Psyche, Volume 16, issue 2

Subconscious Stimulus Recognition and Processing During Sleep
Abstract During sleep, consciousness is reduced, associated with a diminished connection of the brain to the environment. This is due to the blocking of the thalamocortical pathway by inhibitory mechanisms. This “thalamic gating” during sleep, however, is not complete, but partial. The stream of information is considerably reduced, but the brain is not fully disconnected from the environment. An inspection of the environment takes place to optimize safety during sleep. Stimuli having a meaning for the individual, or signaling danger, are recognized, and may enter into awareness, leading to a wake-up call, which allows the individual to react. This subconscious stimulus evaluation is regarded as having a guardian function for sleep. The recognition of stimuli during sleep points toward the presence of a sort of consciousness without awareness in the sleeping brain.

Anton Coenen* Department of Biological Psychology Donders Centre for Cognition Radboud University Nijmegen

One of the most difficult psychological concepts is that of consciousness. Currently, the concept of consciousness is not clear, but according to Velmans (2000), a person is conscious if the person experiences something, and a phenomenal content is present. In this context, the presence of wakefulness is inevitable for being conscious. Sleep (sleep in this paper is exclusively slow wave sleep and not REM sleep, with its altered state of consciousness during dreaming) is, therefore, regarded as a state with a low level of consciousness. The change from alert wakefulness, associated with a high level of consciousness, to sleep, with a low level of consciousness, is mediated by reticular structures in the brainstem. During sleep, the thalamocortical system is deactivated by inhibitory processes, and this deactivation is associated with a (partial) loss of consciousness. Intriguing questions are: How great is the reduction in consciousness during sleep, and what are the cognitive capabilities of a sleeping brain? Is the brain completely unconscious during sleep or are there still cognitive processes going on which do not spark awareness?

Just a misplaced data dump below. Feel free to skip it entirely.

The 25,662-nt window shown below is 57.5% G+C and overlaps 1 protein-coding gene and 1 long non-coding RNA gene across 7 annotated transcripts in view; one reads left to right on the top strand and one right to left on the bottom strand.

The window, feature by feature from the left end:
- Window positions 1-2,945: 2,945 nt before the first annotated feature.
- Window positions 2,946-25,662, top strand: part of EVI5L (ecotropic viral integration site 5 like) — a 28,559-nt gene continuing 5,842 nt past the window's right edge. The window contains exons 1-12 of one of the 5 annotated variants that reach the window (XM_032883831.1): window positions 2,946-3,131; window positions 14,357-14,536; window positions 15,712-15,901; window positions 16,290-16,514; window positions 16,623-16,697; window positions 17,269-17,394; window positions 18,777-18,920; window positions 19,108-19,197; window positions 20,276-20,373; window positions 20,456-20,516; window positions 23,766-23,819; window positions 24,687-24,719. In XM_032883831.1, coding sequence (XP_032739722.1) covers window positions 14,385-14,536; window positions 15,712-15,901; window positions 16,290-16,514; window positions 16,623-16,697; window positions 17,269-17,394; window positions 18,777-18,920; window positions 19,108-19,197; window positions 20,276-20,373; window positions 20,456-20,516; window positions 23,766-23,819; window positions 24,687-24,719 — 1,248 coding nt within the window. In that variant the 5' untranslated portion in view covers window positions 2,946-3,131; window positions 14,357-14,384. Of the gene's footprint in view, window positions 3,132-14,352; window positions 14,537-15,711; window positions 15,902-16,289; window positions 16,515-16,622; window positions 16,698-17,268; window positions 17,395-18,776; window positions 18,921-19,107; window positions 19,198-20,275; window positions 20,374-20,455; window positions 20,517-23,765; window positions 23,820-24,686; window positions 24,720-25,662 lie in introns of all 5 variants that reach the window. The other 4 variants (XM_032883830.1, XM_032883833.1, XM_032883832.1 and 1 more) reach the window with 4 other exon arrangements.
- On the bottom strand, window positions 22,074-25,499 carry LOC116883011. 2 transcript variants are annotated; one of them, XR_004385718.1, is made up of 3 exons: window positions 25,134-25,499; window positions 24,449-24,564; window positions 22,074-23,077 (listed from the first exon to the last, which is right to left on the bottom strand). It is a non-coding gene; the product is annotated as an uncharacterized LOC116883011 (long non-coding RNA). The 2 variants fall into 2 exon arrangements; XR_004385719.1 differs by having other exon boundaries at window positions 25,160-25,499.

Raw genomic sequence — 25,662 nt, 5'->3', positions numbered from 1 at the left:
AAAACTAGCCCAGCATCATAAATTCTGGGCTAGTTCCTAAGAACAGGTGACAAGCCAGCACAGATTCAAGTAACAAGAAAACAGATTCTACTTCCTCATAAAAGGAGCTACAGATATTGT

*

Radboud University Nijmegen, The Netherlands, a.coenen@donders.ru.nl